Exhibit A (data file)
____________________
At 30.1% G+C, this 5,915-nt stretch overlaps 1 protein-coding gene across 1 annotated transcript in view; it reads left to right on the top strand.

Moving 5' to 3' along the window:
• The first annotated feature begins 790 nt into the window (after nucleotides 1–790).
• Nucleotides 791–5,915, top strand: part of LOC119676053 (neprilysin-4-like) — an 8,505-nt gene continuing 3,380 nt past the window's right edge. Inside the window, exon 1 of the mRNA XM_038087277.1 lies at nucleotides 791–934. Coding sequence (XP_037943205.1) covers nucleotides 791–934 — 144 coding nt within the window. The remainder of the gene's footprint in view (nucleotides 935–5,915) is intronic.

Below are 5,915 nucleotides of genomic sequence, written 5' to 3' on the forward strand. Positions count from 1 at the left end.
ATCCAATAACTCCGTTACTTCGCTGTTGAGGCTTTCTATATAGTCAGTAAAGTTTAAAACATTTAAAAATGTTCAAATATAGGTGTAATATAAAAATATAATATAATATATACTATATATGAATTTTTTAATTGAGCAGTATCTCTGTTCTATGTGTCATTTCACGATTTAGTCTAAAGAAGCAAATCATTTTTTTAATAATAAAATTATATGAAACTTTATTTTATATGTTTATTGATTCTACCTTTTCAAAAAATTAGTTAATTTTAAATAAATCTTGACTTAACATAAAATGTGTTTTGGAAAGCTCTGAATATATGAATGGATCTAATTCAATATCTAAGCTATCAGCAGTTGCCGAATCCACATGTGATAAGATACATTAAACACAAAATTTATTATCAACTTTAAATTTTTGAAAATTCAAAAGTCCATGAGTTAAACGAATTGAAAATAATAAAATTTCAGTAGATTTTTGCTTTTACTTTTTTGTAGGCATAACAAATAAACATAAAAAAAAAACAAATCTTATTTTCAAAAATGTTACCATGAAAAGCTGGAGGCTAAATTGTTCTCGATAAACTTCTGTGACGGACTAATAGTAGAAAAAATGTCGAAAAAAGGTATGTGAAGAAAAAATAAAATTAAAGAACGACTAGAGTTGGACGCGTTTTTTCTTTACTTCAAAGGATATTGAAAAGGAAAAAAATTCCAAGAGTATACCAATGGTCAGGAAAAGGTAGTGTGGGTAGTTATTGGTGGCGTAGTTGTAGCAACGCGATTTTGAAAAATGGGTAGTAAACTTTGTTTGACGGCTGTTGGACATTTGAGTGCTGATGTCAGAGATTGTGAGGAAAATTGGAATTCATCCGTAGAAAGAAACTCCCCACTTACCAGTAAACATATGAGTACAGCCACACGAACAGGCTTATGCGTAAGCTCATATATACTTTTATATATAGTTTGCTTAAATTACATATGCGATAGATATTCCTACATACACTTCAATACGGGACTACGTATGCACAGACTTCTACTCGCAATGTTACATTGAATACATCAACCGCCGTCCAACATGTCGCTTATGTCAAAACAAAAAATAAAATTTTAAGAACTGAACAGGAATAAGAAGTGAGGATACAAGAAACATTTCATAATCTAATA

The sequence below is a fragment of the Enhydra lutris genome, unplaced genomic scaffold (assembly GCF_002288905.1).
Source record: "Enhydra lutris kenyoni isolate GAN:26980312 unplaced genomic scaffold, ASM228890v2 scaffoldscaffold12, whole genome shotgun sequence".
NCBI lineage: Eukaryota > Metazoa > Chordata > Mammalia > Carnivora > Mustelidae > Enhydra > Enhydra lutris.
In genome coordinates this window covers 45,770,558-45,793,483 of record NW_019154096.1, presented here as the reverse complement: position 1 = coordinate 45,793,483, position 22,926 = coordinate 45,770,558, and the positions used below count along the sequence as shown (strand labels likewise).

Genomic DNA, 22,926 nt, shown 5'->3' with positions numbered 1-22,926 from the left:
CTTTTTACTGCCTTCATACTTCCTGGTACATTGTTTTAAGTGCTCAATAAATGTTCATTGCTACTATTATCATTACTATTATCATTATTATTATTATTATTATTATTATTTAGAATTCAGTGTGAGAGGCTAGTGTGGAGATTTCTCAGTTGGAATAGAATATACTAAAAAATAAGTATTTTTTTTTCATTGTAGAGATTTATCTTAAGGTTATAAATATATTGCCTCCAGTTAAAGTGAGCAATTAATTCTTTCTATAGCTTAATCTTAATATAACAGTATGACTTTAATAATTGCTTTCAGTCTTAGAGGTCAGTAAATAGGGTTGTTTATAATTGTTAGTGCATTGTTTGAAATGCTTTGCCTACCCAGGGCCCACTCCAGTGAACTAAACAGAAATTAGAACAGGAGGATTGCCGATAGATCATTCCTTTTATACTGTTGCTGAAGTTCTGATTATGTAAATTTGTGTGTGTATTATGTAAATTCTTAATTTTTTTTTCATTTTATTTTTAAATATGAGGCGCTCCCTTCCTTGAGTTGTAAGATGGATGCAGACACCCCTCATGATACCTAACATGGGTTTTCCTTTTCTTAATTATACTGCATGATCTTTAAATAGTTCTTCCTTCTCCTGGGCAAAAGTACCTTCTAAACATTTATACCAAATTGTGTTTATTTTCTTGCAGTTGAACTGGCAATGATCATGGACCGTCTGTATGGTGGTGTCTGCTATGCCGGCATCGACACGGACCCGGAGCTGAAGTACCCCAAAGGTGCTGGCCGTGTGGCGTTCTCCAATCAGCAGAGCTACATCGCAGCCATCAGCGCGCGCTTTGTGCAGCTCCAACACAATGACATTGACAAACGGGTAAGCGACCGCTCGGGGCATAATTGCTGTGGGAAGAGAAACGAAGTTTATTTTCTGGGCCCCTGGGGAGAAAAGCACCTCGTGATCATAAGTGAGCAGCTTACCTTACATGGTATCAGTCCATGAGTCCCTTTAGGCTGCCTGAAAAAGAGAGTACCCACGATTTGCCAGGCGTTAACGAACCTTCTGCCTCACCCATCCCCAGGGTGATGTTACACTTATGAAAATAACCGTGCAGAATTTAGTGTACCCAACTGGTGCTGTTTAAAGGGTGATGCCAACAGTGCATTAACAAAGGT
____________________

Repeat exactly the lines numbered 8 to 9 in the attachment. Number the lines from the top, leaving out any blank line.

Source record: "Enhydra lutris kenyoni isolate GAN:26980312 unplaced genomic scaffold, ASM228890v2 scaffoldscaffold12, whole genome shotgun sequence".
NCBI lineage: Eukaryota > Metazoa > Chordata > Mammalia > Carnivora > Mustelidae > Enhydra > Enhydra lutris.